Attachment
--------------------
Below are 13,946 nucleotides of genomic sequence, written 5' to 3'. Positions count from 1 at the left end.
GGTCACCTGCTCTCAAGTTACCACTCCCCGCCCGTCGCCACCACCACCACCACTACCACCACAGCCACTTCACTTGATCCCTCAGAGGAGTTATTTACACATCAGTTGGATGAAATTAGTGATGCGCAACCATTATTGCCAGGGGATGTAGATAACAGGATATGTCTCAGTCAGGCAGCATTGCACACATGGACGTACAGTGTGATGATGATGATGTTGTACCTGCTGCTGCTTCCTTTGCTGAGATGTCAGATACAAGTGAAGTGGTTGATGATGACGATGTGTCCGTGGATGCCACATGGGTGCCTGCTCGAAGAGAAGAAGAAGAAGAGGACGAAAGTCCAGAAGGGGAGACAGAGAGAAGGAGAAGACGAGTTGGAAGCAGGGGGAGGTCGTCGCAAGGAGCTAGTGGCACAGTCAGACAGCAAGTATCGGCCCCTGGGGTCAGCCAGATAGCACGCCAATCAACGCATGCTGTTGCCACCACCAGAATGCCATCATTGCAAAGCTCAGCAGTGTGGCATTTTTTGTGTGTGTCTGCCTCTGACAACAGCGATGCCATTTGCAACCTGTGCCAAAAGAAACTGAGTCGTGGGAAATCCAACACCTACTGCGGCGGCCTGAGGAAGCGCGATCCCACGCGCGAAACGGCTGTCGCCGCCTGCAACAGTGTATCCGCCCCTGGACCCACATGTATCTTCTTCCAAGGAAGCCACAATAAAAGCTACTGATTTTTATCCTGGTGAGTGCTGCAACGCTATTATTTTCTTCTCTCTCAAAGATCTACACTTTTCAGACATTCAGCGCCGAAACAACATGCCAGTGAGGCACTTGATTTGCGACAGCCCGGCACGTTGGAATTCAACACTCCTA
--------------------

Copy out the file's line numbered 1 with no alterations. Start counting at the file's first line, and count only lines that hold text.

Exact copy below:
Below are 13,946 nucleotides of genomic sequence, written 5' to 3'. Positions count from 1 at the left end.